Franciscan art on display at the Galleria dell'Accademia
Until next October 11 the Galleria dell'Accademia in Florence presents the exhibition "Franciscan art: masterpieces of art and Asian lands from the 13th to the 15th" that documents the artistic production of Franciscan matrix (among painting, sculpture and sumptuary arts) from the 13th to the 15th century, highlighting at the same time, the extraordinary work of evangelization of the Franciscans in Asia, from the Holy Land to China.
The works presented were commissioned by Franciscan friars through prestigious foundations or private citizens and reconstruct the close relations between Europe and Asia in an era when travel was still considered a dangerous adventure.
In particular, with regard to painting, it is of decisive importance to the work of Giunta di Capitino, the first official painter of the Franciscan Order, which had a big influence, especially in central Italy, in the first half of the 13th century. He was the first painter to play a role in the interpretation of Franciscan spirituality, followed by great artists, such as Cimabue and Giotto.
A section of the exhibition features some of the oldest images of St. Francis that illustrate episodes of his history. In addition to the famous cuspidate panels from Pisa and Florence we find also a similar panel from the Civic Museum of Pistoia and the St. Francis with two stories of his life and two post-mortem miracles attributed to Gilio di Pietro.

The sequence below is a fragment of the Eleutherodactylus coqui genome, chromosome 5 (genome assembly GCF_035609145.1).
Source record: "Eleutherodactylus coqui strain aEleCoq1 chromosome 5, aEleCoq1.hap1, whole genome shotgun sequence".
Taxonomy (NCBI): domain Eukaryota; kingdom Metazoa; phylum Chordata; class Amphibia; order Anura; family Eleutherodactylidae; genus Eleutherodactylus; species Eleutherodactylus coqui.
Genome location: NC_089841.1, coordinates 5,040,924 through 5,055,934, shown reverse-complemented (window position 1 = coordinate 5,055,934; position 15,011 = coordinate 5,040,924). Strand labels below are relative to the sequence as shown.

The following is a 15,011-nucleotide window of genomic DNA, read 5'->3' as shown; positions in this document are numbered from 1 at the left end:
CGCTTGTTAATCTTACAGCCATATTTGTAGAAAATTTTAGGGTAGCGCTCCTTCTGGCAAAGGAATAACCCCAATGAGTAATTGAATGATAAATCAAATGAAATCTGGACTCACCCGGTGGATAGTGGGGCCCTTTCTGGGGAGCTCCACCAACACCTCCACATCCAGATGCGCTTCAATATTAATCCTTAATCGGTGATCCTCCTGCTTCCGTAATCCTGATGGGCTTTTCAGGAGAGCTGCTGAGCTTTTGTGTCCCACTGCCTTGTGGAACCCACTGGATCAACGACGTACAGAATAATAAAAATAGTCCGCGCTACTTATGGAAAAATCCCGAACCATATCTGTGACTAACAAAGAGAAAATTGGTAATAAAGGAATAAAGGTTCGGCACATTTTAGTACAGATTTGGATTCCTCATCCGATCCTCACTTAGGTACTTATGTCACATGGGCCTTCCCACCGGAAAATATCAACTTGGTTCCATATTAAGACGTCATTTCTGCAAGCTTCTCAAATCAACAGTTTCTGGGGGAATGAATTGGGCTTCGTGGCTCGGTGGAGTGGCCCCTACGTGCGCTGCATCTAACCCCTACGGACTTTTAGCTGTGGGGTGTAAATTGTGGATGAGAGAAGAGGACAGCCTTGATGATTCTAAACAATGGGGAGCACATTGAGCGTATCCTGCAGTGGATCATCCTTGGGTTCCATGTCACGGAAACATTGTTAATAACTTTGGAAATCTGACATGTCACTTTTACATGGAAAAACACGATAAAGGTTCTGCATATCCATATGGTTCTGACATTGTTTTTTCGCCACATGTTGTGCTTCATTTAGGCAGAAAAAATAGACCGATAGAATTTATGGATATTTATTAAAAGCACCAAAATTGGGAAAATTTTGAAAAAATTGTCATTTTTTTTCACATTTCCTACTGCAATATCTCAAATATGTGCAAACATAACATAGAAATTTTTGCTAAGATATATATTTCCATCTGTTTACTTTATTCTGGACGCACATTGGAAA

A large late Gothic fresco detached from the church of San Francesco in Udine introduces the visitor to the extraordinary human story of Blessed Odoric of Pordenone (1286-1331), who undertook around 1314 an incredible journey, sustained by the missionary fervor that took him first in Asia Minor, then to meet the Mongols of the Yuan Dynasty (1279-1368) in the years 1323-28, and then in India.
The religious traditions in Asia beyond the Holy Land, and into China - among East Syrian Christian or Nestorian communities and Buddhism - are documented in the exhibition by a group of cast bronze Nestorian crosses, dating back to the Yuan Dynasty ( 1272-1368), belonging to the prestigious collection of the University Museum and Art Gallery in Hong Kong.
Returning to the works of art inspired by the impulse of St. Francis, in particular Italian, during the first half of the 14th century, we find the activities of one of the greatest painters of that period, the Master of Figline, almost certainly a member of Franciscan Order, one of the highest and most original followers of Giotto, largely active in the fields of panel and fresco painting but also in the decoration of painted glasses.
Even in high Renaissance the Franciscan Order was to prove a patron of the arts of outstanding importance, thanks to the greatest artists of the time, as Carlo Crivelli, Antoniazzo Romano and Bartolomeo della Gatta. Equally rich in masterpieces is also the side of the sculpture of Franciscan origins, which includes the likes of Nicola Pisano, Nino Pisano, Domenico di Niccolò dei Cori and Andrea Della Robbia. In the field of so-called minor arts there are some exceptional stained glass and graffiti and a selection of illuminated manuscripts of exceptional importance including a precious franciscan Bible.